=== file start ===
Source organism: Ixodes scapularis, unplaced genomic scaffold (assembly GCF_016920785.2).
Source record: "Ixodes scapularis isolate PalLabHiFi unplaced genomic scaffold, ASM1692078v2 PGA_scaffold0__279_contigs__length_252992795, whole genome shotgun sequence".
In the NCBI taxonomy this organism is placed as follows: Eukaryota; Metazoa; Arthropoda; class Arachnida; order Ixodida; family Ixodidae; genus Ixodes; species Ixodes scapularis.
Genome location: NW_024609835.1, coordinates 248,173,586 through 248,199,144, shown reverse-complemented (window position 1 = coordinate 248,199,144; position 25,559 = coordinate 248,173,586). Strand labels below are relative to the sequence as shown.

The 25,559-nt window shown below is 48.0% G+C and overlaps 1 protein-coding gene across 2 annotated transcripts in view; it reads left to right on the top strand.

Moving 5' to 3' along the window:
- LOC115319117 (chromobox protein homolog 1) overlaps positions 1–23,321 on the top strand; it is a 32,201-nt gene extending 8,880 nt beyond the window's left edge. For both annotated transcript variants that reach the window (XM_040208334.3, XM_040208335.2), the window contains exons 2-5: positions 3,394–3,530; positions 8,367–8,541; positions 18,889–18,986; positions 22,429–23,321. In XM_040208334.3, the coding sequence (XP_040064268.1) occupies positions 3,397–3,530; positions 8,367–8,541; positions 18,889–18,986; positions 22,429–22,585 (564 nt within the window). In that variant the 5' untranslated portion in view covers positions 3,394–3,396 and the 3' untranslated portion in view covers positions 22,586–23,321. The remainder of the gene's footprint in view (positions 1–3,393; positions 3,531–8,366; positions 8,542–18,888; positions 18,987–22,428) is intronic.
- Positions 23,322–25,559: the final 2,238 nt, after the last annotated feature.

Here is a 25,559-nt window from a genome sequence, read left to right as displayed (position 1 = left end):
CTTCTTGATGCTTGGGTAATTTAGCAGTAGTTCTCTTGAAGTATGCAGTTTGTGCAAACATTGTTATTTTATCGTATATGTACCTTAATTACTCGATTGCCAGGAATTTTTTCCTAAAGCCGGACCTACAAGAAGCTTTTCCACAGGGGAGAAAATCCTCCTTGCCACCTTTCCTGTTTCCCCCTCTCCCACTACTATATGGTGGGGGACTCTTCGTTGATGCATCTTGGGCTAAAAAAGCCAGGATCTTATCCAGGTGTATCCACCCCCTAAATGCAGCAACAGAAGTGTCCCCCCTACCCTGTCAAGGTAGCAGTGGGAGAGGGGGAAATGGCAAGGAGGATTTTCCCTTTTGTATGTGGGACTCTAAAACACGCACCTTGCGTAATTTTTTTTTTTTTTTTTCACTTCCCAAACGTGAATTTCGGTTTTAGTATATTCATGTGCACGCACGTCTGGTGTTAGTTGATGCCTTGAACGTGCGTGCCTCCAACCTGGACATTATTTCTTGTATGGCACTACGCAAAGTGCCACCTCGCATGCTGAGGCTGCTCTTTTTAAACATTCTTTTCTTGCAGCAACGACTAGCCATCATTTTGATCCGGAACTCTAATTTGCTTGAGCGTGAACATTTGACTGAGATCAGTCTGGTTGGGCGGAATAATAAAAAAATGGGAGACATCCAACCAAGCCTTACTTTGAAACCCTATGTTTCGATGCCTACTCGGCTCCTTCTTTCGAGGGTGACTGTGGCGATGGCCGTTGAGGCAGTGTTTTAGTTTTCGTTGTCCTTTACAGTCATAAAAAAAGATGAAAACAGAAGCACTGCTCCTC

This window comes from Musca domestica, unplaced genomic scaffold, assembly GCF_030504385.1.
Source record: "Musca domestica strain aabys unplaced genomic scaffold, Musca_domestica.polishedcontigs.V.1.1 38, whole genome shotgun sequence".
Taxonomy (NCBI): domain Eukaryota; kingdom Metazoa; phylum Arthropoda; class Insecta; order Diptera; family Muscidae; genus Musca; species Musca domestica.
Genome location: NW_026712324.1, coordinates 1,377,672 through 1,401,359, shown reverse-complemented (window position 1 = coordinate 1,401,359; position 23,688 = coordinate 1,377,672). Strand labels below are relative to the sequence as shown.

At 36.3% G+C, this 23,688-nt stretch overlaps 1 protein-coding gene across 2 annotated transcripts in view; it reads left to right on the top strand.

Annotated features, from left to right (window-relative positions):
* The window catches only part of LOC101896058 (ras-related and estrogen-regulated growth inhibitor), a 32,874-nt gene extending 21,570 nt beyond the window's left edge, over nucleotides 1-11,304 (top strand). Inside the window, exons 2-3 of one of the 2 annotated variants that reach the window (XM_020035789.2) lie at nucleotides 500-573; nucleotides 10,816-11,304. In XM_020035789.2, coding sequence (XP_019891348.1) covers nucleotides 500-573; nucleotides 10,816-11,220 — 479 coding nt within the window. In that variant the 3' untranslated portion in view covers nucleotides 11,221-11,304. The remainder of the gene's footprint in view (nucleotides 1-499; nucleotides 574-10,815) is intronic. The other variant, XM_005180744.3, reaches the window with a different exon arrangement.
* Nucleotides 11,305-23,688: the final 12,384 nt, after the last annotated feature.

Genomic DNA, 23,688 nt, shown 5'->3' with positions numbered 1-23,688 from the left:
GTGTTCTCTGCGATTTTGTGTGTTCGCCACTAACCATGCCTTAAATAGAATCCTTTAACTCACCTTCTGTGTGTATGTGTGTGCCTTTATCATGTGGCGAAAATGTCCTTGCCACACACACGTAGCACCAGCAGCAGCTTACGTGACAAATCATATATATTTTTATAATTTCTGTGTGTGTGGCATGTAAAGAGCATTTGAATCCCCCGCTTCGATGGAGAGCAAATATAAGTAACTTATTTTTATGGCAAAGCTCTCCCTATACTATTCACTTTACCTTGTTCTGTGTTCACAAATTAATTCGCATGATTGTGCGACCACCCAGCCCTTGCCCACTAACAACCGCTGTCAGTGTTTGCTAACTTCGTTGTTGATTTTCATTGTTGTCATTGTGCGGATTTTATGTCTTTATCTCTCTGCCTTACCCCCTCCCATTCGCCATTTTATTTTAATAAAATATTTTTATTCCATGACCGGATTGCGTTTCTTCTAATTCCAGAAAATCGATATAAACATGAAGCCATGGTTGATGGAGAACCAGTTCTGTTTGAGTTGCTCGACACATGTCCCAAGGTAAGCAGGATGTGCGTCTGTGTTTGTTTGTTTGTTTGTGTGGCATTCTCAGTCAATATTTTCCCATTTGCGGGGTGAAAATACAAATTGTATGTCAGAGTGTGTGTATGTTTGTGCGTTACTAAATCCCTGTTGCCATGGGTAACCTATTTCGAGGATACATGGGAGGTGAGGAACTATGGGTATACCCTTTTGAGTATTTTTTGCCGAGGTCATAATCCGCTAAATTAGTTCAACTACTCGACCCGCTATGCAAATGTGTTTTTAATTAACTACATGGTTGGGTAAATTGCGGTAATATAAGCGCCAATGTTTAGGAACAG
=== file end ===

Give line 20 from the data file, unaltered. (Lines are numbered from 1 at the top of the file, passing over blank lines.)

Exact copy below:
GTGTTCTCTGCGATTTTGTGTGTTCGCCACTAACCATGCCTTAAATAGAATCCTTTAACTCACCTTCTGTGTGTATGTGTGTGCCTTTATCATGTGGCGAAAATGTCCTTGCCACACACACGTAGCACCAGCAGCAGCTTACGTGACAAATCATATATATTTTTATAATTTCTGTGTGTGTGGCATGTAAAGAGCATTTGAATCCCCCGCTTCGATGGAGAGCAAATATAAGTAACTTATTTTTATGGCAAAGCTCTCCCTATACTATTCACTTTACCTTGTTCTGTGTTCACAAATTAATTCGCATGATTGTGCGACCACCCAGCCCTTGCCCACTAACAACCGCTGTCAGTGTTTGCTAACTTCGTTGTTGATTTTCATTGTTGTCATTGTGCGGATTTTATGTCTTTATCTCTCTGCCTTACCCCCTCCCATTCGCCATTTTATTTTAATAAAATATTTTTATTCCATGACCGGATTGCGTTTCTTCTAATTCCAGAAAATCGATATAAACATGAAGCCATGGTTGATGGAGAACCAGTTCTGTTTGAGTTGCTCGACACATGTCCCAAGGTAAGCAGGATGTGCGTCTGTGTTTGTTTGTTTGTTTGTGTGGCATTCTCAGTCAATATTTTCCCATTTGCGGGGTGAAAATACAAATTGTATGTCAGAGTGTGTGTATGTTTGTGCGTTACTAAATCCCTGTTGCCATGGGTAACCTATTTCGAGGATACATGGGAGGTGAGGAACTATGGGTATACCCTTTTGAGTATTTTTTGCCGAGGTCATAATCCGCTAAATTAGTTCAACTACTCGACCCGCTATGCAAATGTGTTTTTAATTAACTACATGGTTGGGTAAATTGCGGTAATATAAGCGCCAATGTTTAGGAACAG